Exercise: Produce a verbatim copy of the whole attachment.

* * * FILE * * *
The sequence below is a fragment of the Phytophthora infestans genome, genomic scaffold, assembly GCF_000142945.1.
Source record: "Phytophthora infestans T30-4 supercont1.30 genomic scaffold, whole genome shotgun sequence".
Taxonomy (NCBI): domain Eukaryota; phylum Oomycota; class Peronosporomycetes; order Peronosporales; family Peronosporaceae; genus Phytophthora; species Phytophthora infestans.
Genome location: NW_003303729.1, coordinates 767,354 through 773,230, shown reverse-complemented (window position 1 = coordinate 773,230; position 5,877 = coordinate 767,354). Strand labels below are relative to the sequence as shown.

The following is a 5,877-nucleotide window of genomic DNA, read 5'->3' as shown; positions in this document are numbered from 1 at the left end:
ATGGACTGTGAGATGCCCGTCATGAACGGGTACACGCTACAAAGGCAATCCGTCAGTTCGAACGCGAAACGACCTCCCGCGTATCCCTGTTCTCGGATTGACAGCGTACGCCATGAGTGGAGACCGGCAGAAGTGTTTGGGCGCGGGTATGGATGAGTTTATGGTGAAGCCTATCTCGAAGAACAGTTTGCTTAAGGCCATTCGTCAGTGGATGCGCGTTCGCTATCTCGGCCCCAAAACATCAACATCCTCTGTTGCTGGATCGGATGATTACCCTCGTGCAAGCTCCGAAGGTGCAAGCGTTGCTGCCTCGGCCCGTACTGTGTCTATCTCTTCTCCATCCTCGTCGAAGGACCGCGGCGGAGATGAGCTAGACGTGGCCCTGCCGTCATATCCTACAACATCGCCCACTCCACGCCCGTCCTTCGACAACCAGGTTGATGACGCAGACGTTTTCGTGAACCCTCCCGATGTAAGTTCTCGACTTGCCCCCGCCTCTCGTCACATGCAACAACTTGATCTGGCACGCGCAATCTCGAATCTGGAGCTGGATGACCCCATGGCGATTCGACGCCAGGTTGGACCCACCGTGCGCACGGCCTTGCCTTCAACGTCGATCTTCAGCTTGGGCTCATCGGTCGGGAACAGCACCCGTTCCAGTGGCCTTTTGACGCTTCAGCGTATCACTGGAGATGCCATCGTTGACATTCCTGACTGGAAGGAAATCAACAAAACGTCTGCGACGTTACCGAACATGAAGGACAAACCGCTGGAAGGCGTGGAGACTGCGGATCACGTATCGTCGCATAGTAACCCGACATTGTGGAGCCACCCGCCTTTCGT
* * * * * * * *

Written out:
The sequence below is a fragment of the Phytophthora infestans genome, genomic scaffold, assembly GCF_000142945.1.
Source record: "Phytophthora infestans T30-4 supercont1.30 genomic scaffold, whole genome shotgun sequence".
Taxonomy (NCBI): domain Eukaryota; phylum Oomycota; class Peronosporomycetes; order Peronosporales; family Peronosporaceae; genus Phytophthora; species Phytophthora infestans.
Genome location: NW_003303729.1, coordinates 767,354 through 773,230, shown reverse-complemented (window position 1 = coordinate 773,230; position 5,877 = coordinate 767,354). Strand labels below are relative to the sequence as shown.

The following is a 5,877-nucleotide window of genomic DNA, read 5'->3' as shown; positions in this document are numbered from 1 at the left end:
ATGGACTGTGAGATGCCCGTCATGAACGGGTACACGCTACAAAGGCAATCCGTCAGTTCGAACGCGAAACGACCTCCCGCGTATCCCTGTTCTCGGATTGACAGCGTACGCCATGAGTGGAGACCGGCAGAAGTGTTTGGGCGCGGGTATGGATGAGTTTATGGTGAAGCCTATCTCGAAGAACAGTTTGCTTAAGGCCATTCGTCAGTGGATGCGCGTTCGCTATCTCGGCCCCAAAACATCAACATCCTCTGTTGCTGGATCGGATGATTACCCTCGTGCAAGCTCCGAAGGTGCAAGCGTTGCTGCCTCGGCCCGTACTGTGTCTATCTCTTCTCCATCCTCGTCGAAGGACCGCGGCGGAGATGAGCTAGACGTGGCCCTGCCGTCATATCCTACAACATCGCCCACTCCACGCCCGTCCTTCGACAACCAGGTTGATGACGCAGACGTTTTCGTGAACCCTCCCGATGTAAGTTCTCGACTTGCCCCCGCCTCTCGTCACATGCAACAACTTGATCTGGCACGCGCAATCTCGAATCTGGAGCTGGATGACCCCATGGCGATTCGACGCCAGGTTGGACCCACCGTGCGCACGGCCTTGCCTTCAACGTCGATCTTCAGCTTGGGCTCATCGGTCGGGAACAGCACCCGTTCCAGTGGCCTTTTGACGCTTCAGCGTATCACTGGAGATGCCATCGTTGACATTCCTGACTGGAAGGAAATCAACAAAACGTCTGCGACGTTACCGAACATGAAGGACAAACCGCTGGAAGGCGTGGAGACTGCGGATCACGTATCGTCGCATAGTAACCCGACATTGTGGAGCCACCCGCCTTTCGT